Author Topic: Nepal legislature rejects king's defence of power grab  (Read 327 times)

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Nepal legislature rejects king's defence of power grab
« on: February 21, 2007, 10:00:55 PM »
Kathmandu - Nepal's interim legislature on Wednesday asked the government to take action against the Nepalese monarch for a controversial address in which he defended his action to seize executive power nearly two years ago.

Legislators termed the address by King Gyanendra as 'unconstitutional, unauthorised and an attempt to make a mockery of democratic process.'

On Wednesday they voted unanimously on a proposal criticising the king and sought action.

In his February 9 address, Gyanendra defended his action to grab full executive powers describing it 'as per the wishes of the people and the failure of the then government to hold general elections in schedule.'

Gyanendra's views caused uproar among the political parties and its sister organisations.

Student unions belonging to the eight main political parties, including the Maoists, have held demonstrations and smashed several statues of Shah kings across the country.

It remained unclear Wednesday what action, if any, would be taken against the king by the government.

King Gyanendra assumed full executive powers on February 1, 2005 after dismissing the government of Sher Bahadur Deuba. At the time, the monarch promised to hold elections within three years.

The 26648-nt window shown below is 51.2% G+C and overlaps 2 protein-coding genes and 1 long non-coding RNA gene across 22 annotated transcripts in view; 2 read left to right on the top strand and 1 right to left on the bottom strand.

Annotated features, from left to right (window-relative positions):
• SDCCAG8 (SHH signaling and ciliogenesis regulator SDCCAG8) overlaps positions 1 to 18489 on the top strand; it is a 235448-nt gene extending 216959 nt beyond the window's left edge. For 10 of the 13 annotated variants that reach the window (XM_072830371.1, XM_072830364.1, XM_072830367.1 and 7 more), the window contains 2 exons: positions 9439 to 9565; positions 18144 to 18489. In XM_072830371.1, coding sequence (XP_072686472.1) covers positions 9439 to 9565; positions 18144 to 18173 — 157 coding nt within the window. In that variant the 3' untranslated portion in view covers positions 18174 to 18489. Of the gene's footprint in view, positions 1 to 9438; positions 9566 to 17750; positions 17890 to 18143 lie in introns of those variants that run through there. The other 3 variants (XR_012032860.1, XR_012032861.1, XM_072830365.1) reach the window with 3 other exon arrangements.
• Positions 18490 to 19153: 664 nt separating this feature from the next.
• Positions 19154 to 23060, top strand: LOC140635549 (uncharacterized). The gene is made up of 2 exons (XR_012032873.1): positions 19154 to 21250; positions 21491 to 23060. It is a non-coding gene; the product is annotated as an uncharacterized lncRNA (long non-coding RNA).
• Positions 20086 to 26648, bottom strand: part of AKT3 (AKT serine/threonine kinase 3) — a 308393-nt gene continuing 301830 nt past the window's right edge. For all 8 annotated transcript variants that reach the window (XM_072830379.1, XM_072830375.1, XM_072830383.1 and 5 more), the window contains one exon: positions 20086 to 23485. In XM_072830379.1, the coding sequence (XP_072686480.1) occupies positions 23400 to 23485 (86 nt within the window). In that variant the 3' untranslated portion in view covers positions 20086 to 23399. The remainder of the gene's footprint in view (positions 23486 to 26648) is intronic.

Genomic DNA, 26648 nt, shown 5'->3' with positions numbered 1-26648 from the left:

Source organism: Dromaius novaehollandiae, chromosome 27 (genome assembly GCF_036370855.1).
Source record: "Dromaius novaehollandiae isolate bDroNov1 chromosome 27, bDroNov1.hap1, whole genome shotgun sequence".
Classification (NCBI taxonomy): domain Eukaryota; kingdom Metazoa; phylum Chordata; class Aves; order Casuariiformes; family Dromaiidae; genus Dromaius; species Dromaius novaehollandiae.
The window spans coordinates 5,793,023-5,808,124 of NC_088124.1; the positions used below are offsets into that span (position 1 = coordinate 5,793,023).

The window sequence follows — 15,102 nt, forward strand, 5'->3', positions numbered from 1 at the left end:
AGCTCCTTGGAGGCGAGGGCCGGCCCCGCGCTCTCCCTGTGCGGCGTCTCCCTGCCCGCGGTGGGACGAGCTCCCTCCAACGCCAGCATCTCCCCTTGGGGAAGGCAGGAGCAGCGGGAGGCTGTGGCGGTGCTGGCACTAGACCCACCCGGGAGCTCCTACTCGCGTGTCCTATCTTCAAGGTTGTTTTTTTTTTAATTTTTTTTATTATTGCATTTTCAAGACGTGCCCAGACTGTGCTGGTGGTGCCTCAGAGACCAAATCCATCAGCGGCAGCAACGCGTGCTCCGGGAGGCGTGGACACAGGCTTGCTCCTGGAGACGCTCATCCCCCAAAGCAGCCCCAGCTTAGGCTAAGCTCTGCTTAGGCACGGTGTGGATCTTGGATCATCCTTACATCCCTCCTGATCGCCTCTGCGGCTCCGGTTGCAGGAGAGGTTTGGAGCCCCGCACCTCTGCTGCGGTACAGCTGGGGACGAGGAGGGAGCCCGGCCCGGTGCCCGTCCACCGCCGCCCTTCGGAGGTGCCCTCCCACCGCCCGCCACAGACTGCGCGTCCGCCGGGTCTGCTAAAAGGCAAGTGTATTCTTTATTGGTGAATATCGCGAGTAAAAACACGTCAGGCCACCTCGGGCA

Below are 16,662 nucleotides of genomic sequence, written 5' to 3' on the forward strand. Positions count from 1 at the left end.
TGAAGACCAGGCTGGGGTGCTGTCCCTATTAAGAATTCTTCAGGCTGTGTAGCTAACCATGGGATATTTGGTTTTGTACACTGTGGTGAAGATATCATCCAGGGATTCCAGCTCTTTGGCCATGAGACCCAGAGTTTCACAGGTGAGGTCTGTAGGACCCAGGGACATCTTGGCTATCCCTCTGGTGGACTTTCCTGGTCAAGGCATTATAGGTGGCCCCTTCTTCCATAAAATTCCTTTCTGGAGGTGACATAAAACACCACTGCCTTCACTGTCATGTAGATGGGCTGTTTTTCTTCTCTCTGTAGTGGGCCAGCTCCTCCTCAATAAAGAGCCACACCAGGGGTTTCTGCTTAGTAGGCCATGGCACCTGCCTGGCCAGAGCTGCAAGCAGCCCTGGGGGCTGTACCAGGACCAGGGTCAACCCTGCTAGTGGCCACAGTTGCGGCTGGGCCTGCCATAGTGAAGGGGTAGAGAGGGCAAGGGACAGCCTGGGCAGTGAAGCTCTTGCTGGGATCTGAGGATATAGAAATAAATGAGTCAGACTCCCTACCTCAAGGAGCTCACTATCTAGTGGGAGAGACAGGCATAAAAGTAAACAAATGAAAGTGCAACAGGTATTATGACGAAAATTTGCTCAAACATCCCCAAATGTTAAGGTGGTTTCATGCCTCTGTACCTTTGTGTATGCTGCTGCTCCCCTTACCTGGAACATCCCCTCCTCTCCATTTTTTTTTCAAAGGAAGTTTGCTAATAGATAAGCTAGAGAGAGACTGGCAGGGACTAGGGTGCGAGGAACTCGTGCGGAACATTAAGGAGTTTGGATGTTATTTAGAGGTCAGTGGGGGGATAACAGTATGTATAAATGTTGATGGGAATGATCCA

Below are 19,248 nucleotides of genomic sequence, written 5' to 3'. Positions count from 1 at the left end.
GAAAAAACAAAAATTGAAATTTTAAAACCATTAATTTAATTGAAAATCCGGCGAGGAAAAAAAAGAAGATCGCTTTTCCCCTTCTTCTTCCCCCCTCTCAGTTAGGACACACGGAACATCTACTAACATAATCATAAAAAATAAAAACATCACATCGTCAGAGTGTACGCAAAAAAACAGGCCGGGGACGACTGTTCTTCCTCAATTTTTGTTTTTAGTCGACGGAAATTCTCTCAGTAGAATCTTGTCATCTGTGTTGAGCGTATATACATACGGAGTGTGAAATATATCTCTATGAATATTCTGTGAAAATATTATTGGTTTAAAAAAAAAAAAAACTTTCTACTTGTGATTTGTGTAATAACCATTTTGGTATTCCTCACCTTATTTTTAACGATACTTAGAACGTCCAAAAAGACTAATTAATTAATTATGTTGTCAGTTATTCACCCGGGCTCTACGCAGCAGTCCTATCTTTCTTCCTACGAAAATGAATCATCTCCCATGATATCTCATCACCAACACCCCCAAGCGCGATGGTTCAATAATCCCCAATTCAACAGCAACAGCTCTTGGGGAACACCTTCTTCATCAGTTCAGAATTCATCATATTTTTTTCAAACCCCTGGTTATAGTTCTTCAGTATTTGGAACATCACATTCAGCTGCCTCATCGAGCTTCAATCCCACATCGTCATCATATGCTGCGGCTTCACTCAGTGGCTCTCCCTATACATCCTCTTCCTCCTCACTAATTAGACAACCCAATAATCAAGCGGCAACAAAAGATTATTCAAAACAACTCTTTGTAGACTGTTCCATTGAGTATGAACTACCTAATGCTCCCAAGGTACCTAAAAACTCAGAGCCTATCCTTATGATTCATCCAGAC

He also pledged to bring Maoist insurgency under control.

However, his move was widely opposed by the political parties as well as the international community, leading to his isolation that eventually resulted in his inability to deal with escalating Maoists violence.

Gyanendra reinstated the dissolved House of Representatives on April 24, 2006 after violent protests across Nepal led by the Seven Party Alliance and the Maoists.

Since then, political parties have moved to strip the king of all executive power and removed his royal symbol from government offices.

The Constituent Assembly, formed after an election in mid-June, will vote to decide whether the country remains a monarchy or becomes a republic.

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